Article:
In the video the CMO describes what Britain is doing internationally to try and stop the spread of Ebola:
The plight of families in West Africa affected by the Ebola virus makes for devastating reading.
Barely a day goes by when we don’t see appalling images on the news or read about terrible suffering in the papers.
I want the public to know that the UK is leading the way internationally to make sure the outbreak is contained.
Experts right across government are working around the clock – not only to make sure we are prepared here in the UK but also to make sure we are doing all we can to lend support in West Africa
The UK is working with the United Nations, the World Health Organisation, and the wider international community to combat Ebola at the source in the African countries affected.
Britain is playing a leading role, particularly in Sierra Leone.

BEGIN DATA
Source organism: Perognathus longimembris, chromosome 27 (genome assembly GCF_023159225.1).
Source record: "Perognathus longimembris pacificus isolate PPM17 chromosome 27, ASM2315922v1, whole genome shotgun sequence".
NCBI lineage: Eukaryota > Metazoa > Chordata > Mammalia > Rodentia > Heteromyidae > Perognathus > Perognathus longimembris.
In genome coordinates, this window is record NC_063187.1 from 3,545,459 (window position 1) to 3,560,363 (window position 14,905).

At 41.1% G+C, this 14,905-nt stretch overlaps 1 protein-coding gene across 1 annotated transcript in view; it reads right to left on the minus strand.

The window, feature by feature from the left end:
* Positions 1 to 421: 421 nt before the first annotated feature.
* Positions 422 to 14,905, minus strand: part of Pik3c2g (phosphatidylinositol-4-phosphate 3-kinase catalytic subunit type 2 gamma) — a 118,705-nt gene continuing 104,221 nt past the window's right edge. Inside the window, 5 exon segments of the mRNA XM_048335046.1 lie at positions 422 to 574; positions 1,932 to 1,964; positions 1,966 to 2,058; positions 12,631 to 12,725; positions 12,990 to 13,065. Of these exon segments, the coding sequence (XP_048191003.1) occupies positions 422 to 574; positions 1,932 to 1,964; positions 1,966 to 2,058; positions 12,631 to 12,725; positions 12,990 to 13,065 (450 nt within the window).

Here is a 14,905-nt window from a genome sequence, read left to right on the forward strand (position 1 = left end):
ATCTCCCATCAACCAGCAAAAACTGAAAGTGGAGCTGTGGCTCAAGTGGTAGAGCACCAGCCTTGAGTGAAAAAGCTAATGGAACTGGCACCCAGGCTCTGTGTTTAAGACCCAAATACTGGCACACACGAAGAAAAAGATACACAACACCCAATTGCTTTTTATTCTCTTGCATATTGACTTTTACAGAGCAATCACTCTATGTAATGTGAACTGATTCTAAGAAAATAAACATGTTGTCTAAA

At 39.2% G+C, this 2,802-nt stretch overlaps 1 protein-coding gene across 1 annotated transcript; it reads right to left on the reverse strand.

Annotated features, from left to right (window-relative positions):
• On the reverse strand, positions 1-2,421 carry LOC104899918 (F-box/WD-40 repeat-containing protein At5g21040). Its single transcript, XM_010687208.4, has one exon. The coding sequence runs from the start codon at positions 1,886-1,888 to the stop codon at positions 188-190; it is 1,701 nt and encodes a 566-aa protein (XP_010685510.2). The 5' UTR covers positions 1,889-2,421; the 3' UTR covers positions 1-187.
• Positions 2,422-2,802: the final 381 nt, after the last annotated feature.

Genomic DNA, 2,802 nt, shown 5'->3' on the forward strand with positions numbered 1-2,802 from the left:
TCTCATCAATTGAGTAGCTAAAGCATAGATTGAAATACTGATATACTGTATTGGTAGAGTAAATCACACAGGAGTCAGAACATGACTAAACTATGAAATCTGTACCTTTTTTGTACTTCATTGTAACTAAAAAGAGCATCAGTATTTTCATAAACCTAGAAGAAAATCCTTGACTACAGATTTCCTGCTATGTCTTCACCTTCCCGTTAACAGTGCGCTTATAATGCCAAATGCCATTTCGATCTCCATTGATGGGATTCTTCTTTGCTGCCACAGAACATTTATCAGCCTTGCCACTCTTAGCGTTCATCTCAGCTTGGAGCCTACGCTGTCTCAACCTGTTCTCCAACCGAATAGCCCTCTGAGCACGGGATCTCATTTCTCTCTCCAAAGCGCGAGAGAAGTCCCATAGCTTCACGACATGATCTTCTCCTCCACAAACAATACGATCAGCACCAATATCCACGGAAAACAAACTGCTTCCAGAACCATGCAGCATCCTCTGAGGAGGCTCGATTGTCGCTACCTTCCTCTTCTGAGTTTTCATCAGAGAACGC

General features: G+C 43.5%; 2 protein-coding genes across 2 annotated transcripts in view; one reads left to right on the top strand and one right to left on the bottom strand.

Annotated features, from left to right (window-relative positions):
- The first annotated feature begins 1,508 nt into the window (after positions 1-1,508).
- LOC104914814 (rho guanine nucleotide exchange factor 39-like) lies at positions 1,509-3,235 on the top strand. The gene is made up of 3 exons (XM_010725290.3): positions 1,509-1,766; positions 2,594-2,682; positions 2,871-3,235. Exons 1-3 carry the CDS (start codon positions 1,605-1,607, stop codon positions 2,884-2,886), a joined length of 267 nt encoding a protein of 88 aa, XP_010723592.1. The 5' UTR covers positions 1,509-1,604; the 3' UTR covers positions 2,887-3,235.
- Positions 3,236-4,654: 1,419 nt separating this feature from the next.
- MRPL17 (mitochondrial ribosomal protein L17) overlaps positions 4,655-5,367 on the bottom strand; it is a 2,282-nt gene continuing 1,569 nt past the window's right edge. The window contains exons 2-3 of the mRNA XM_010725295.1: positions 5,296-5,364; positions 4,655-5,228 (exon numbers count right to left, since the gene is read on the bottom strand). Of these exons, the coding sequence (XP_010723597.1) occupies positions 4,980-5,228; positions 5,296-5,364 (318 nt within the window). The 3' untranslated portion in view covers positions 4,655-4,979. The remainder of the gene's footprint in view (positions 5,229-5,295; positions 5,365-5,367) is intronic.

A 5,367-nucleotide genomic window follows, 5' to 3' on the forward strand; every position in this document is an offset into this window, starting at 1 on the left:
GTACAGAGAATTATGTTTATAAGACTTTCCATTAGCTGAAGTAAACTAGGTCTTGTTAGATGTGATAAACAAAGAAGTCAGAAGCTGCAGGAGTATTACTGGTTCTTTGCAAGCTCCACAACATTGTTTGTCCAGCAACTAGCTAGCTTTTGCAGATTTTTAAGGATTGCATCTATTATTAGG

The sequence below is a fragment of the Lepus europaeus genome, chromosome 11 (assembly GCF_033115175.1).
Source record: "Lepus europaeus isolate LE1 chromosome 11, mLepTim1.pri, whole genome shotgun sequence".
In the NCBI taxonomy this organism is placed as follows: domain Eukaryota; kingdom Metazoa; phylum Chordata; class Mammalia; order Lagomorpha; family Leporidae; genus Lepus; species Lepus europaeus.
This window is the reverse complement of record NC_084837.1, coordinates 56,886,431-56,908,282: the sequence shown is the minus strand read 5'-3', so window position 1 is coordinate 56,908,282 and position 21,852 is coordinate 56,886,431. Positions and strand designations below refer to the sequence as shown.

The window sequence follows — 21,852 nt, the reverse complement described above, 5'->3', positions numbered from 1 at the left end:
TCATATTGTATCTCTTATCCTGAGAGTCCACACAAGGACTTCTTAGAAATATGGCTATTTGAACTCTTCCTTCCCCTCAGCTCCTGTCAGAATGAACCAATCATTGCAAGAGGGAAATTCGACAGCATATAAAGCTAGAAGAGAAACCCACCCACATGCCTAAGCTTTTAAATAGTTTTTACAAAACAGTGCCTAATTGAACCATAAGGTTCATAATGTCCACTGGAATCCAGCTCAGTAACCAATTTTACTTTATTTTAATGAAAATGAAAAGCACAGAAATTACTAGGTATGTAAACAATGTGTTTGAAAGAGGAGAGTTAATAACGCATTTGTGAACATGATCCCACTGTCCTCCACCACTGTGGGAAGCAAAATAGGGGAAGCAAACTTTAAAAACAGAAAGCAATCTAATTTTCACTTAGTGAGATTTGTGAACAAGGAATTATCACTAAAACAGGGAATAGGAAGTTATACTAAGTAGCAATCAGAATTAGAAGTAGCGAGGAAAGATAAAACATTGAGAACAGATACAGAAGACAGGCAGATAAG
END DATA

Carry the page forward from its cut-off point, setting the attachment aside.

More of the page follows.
Almost 1,000 NHS staff have volunteered to travel to West Africa and help those affected by Ebola.
I have been overwhelmed by the response and was fortunate recently to meet British nurse Will Pooley who was infected with the virus earlier in the year.
Will has now gone back to Sierra Leone to continue his work – his contribution, like that of everybody who has volunteered, is vital.
A treatment facility in Kerry Town, near Freetown, Sierra Leone has now been opened.
In total, the UK has committed to delivering 700 treatment beds in the coming months, helping up to nearly 8,800 patients over a 6-month period.
It is being operated by Save the Children alongside a 12-bed centre staffed by British Army medics for health care workers and international staff responding to the crisis and a testing laboratory run by UK scientists.
The UK is conducting emergency research to understand how Ebola spreads and how to stop it. We are also providing support to fast-track the human trials of an Ebola vaccine that could immunise health workers and others to prevent the virus spreading further.
Lots of excellent work is going on to contain the virus – but I want to reassure the UK public that if we do get a case here – which is likely - the risk of the catching Ebola is very low.